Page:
OKC's Cook driven to be more than perimeter threat
OKLAHOMA CITY (AP)
In an under-the-radar move the day before the NBA draft last month, the Heat dealt Cook and a first-round draft pick to the Oklahoma City Thunder in a deal that helped pave the way for the All-Star trio of LeBron James, Dwyane Wade and Chris Bosh to unite on South Beach.
''It's funny because nowadays people make jokes about how I got traded,'' Cook said Tuesday in his first public appearance in Oklahoma City. ''At least I know I got traded for LeBron James.''
Of course, Cook wasn't swapped straight-up for King James. The Heat traded him away in a series of salary-slashing moves to make room for the summer's big free-agent splash.
In the process, they sent the 23-year-old Cook - the winner of the 3-Point Shootout during All-Star Weekend in 2009 - to a roster filled with his peers, where he hopes he can spread his wings more than he did in Miami.
''You have a guy in Dwyane Wade who had a lot of attention and the ball was in his hand most of the time. But here, I'm going to get the opportunity to expand my game,'' Cook said during a break from his visit to a basketball camp at a Boys and Girls Club.
''It's important because I'm more than just a shooter, and I've always been. It's just important for me to work on those things and just to get back in the habit of doing the things I was doing.''
Cook shot 42 percent from 3-point range in his only college season at Ohio State, where he was a key reserve on the Buckeyes team that lost to Florida in the 2007 national championship game. During that season, he still took about three out of every five shots from inside the arc.
But once Cook got to the NBA, his game became more focused on the 3-pointer. He took more shots from behind the arc than inside of it in each of his first two seasons. While he connected at a 39 percent clip two seasons ago, he took the 13th-most 3-pointers in the league while playing 24.4 minutes per game.
Last season, his third year in the NBA, he took one more shot from inside the arc than he did from 3-point range while playing in only 45 games.
''It's not that I can't go off the dribble. I've just been settling a lot for the jump shot,'' Cook said. ''So, it's just important to get back to my rituals of what I've been doing.''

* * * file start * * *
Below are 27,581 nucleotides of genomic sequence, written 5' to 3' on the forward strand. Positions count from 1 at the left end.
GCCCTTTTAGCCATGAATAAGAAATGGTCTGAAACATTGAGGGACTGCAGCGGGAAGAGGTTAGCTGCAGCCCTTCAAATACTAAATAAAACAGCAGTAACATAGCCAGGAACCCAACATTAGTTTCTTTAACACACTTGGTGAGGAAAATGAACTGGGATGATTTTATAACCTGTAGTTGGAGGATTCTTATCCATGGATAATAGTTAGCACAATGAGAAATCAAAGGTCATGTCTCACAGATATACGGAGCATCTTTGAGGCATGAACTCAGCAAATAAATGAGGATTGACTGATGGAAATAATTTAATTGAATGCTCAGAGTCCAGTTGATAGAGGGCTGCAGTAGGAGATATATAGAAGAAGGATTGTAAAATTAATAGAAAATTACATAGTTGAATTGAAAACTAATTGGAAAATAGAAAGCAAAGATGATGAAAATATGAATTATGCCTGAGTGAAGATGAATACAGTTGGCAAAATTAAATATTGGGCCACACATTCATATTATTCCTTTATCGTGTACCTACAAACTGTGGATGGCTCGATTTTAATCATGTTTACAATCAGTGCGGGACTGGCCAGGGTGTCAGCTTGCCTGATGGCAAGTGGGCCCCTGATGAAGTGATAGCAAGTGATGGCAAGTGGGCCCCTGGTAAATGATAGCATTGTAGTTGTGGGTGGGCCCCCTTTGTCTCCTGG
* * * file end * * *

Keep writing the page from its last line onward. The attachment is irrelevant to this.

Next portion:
Cook hopes that getting back in the habit of driving with the ball will make him tougher to defend and, in turn, create more open looks from long range.
''I know I'm a standstill shooter and can knock down that. It's more about me expanding my game and getting to the basket,'' Cook said. ''I can shoot free throws real good, so it'll give me a chance to get to the basket and draw fouls.''
It's unclear how Cook could fit into the Thunder's nine-man rotation that had starter Thabo Sefolosha and rookie James Harden getting almost all the minutes at shooting guard last season. Coach Scott Brooks has said he doesn't expect to play more than nine or 10 players on a regular basis.
Even if Cook's main contribution is as a perimeter threat, it would be a boost for the Thunder. Oklahoma City ranked 25th in the league in 3-point shooting last season, making only 34 percent, and didn't have a reliable 3-point shooter to turn to when needing a late-game comeback.
Cook has plenty of time to figure that out, though. During this trip to his new home, Cook plans to move into his new house near the Thunder practice facility and continue building a rapport with his teammates, some of whom he's already worked out with during summer league.
''The biggest adjustment for me is the team chemistry,'' Cook said. ''You've got a lot of guys that's been playing together for the last couple years, and it's just important for me to play the role that's given to me on this team, not to come in and try to do too much. Just do enough to be a part of the team.''